Fraser Island Beaches
Queensland's Fraser Island is a favourite for many adventure travellers. The world's largest sand island, Fraser is simply bursting with natural attractions. From amazing wildlife to shimmering creeks to four-wheel drive adventures, Fraser Island has it all. Fraser Island has over 120 kilometres of ocean beaches but due to extra strong rips and sharks, not all of it is safe for swimming. However, Fraser's beaches are still a highlight thanks to the unique natural attractions they house, including coloured sand formations and diverse marine life.
Cathedral Beach is Fraser's eastern beach, located 10 kilometres north of Happy Valley. It is home to Fraser's famous shipwreck called the Maheno. Before it met its fate during a cyclone, the Maheno was a trans-Tasman liner on its way to a wrecking yard in Japan!
Indian Head is best described as a natural aquarium. From here you can watch tiger sharks, stingrays, manta rays dolphins and fish swimming in the crystal clear water at the base of the cliffs. Needless to say, swimming in the water here is unsafe, but watching these creatures from above on the rocky outcrop is amazing. The Champagne Pools, close to Indian Head, are also worth a look. Named after the effect of the foaming sea, which overflows and bubbles at high tide, the area is partially shielded from the ocean by volcanic rock. Swimming is safe from here.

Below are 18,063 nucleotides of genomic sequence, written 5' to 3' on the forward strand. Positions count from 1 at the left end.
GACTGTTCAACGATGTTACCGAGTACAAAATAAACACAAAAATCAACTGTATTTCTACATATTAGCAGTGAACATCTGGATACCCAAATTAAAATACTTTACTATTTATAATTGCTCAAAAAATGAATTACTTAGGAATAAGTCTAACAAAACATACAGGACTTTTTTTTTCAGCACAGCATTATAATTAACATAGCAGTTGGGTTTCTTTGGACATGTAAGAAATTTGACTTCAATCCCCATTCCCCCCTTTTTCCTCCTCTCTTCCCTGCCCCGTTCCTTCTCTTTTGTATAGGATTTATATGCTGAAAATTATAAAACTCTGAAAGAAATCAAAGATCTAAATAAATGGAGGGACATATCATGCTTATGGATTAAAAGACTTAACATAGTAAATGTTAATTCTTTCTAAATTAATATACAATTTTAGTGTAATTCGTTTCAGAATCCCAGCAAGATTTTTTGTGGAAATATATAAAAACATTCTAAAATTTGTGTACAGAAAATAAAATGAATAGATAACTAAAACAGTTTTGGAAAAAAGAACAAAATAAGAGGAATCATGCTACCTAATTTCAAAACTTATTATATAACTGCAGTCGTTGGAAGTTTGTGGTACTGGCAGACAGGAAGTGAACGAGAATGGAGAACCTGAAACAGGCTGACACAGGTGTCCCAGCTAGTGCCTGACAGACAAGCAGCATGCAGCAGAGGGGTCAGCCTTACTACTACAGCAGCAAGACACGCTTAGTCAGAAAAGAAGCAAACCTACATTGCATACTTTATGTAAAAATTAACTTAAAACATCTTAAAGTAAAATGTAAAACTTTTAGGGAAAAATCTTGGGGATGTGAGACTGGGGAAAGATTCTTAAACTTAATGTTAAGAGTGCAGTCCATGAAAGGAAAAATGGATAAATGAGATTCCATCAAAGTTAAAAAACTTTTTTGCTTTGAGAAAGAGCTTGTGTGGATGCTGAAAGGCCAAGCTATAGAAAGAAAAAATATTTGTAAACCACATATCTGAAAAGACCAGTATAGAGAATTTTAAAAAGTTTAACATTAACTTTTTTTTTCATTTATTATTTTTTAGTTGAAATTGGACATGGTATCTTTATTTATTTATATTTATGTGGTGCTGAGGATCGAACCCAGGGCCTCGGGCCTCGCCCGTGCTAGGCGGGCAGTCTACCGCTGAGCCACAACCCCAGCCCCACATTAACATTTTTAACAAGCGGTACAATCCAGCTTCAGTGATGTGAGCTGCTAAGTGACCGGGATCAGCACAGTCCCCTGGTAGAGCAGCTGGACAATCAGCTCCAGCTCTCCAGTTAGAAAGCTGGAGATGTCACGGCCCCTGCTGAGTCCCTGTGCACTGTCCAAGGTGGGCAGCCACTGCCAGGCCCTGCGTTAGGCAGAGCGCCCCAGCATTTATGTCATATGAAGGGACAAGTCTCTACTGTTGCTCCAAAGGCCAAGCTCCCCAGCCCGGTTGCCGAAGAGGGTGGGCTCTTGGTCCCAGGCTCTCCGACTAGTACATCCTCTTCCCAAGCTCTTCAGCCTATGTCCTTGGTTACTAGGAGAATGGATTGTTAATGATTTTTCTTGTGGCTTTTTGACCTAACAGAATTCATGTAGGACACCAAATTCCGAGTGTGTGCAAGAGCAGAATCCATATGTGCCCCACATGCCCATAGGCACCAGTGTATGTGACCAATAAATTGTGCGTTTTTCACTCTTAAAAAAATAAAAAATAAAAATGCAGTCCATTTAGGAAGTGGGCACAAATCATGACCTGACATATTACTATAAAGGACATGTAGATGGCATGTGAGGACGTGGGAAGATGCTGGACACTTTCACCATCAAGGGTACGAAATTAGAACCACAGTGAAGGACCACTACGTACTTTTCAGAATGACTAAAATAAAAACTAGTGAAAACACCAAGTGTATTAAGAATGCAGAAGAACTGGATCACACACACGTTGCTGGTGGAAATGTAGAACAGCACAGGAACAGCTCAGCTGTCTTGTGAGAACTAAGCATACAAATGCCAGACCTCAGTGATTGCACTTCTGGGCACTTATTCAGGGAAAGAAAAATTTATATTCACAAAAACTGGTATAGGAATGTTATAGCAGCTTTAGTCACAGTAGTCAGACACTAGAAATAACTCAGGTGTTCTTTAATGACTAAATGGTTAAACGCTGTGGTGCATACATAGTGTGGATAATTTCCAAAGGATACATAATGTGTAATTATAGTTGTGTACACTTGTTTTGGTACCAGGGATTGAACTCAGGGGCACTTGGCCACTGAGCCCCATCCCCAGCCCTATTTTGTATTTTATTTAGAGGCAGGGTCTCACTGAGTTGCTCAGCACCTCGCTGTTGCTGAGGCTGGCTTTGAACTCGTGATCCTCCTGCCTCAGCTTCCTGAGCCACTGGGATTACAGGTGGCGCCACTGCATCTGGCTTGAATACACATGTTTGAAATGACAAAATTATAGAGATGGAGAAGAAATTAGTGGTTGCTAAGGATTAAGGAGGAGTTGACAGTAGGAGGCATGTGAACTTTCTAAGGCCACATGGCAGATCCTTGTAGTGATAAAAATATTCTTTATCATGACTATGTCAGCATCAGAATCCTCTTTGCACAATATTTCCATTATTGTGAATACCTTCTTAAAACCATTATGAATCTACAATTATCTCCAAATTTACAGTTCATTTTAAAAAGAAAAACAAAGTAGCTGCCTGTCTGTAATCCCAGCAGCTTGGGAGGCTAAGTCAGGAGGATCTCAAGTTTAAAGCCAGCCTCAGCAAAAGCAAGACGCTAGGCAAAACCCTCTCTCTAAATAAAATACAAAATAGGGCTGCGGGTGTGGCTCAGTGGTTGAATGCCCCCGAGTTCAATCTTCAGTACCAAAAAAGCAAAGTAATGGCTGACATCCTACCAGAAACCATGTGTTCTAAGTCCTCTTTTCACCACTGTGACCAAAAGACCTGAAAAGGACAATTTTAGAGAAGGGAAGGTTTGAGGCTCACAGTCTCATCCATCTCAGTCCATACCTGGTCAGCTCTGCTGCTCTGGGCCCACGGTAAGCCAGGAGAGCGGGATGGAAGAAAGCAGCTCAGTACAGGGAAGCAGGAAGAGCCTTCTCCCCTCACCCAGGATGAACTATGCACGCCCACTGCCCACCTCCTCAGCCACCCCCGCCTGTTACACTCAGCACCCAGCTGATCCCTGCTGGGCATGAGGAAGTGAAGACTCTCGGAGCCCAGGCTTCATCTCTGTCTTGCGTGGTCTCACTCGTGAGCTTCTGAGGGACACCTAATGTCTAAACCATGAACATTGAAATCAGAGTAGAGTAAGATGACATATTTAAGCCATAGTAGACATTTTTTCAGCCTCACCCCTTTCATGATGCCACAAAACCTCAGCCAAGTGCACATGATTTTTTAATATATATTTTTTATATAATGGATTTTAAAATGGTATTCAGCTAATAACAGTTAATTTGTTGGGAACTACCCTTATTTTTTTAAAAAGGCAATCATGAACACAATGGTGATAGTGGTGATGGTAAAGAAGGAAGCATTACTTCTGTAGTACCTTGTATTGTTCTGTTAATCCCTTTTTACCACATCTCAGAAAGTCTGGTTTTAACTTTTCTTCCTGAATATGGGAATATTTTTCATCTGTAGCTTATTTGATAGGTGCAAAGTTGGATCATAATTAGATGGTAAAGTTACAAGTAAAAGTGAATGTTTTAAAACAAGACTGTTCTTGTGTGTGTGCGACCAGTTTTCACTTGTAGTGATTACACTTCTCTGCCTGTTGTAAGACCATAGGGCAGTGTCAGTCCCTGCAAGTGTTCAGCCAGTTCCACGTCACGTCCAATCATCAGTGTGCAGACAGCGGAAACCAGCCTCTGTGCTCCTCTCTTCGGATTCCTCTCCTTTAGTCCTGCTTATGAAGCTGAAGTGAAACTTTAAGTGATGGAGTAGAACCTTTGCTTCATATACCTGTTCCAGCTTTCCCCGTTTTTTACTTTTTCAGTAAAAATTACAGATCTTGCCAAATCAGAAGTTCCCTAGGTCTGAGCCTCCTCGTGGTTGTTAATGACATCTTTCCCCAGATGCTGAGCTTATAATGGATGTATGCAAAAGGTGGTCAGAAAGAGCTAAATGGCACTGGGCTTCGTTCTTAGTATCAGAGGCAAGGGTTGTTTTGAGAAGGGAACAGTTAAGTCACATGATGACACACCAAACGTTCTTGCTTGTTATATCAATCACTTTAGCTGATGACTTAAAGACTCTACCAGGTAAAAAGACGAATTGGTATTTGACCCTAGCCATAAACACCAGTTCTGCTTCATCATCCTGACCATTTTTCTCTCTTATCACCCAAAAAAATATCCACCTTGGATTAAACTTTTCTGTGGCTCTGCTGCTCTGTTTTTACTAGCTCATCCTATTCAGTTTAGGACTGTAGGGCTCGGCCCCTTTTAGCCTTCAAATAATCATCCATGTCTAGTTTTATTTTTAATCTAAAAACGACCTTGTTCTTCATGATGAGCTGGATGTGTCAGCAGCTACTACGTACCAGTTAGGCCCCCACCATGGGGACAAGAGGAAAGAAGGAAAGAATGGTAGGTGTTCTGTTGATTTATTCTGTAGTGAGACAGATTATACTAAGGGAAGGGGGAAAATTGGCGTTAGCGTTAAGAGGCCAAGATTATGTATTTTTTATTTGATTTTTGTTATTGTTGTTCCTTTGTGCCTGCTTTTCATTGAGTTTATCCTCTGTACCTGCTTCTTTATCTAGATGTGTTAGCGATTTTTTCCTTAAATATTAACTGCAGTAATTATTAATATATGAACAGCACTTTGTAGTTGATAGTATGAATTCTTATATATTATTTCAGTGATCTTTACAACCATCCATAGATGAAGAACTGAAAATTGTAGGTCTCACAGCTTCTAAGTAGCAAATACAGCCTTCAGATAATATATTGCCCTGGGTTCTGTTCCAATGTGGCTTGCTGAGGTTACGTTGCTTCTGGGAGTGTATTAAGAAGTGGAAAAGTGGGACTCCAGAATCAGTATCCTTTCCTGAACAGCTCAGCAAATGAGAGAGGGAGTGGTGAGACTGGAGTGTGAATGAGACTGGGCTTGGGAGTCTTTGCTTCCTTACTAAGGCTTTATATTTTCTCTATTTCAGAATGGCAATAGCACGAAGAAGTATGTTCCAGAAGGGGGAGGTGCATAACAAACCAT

If you want to enjoy a light aircraft ride over Fraser Island, then head to 75 mile beach. The beach is the island's runway and planes regularly depart from here. It's also Fraser's main four wheel drive highway, so it's not the spot to sit and sunbake. The largest sand island in the world, Fraser Island is 160 kilometres long and 22 kilometres at its widest point. The highest sand dune on Fraser Island reaches up 244 metres, but most are about 100 - 200 metres above sea level.
Fraser's coloured sand formations are examples of the island's beautiful natural attractions. Found at Rainbow Gorge and the Cathedral, the coloured sands are the result of clay bonding with older sands, creating colourful formations. The yellows, browns and reds come from iron-rich minerals that stain the sands over time. The Pinnacles and Red Canyon are perfect examples of this beautiful natural process.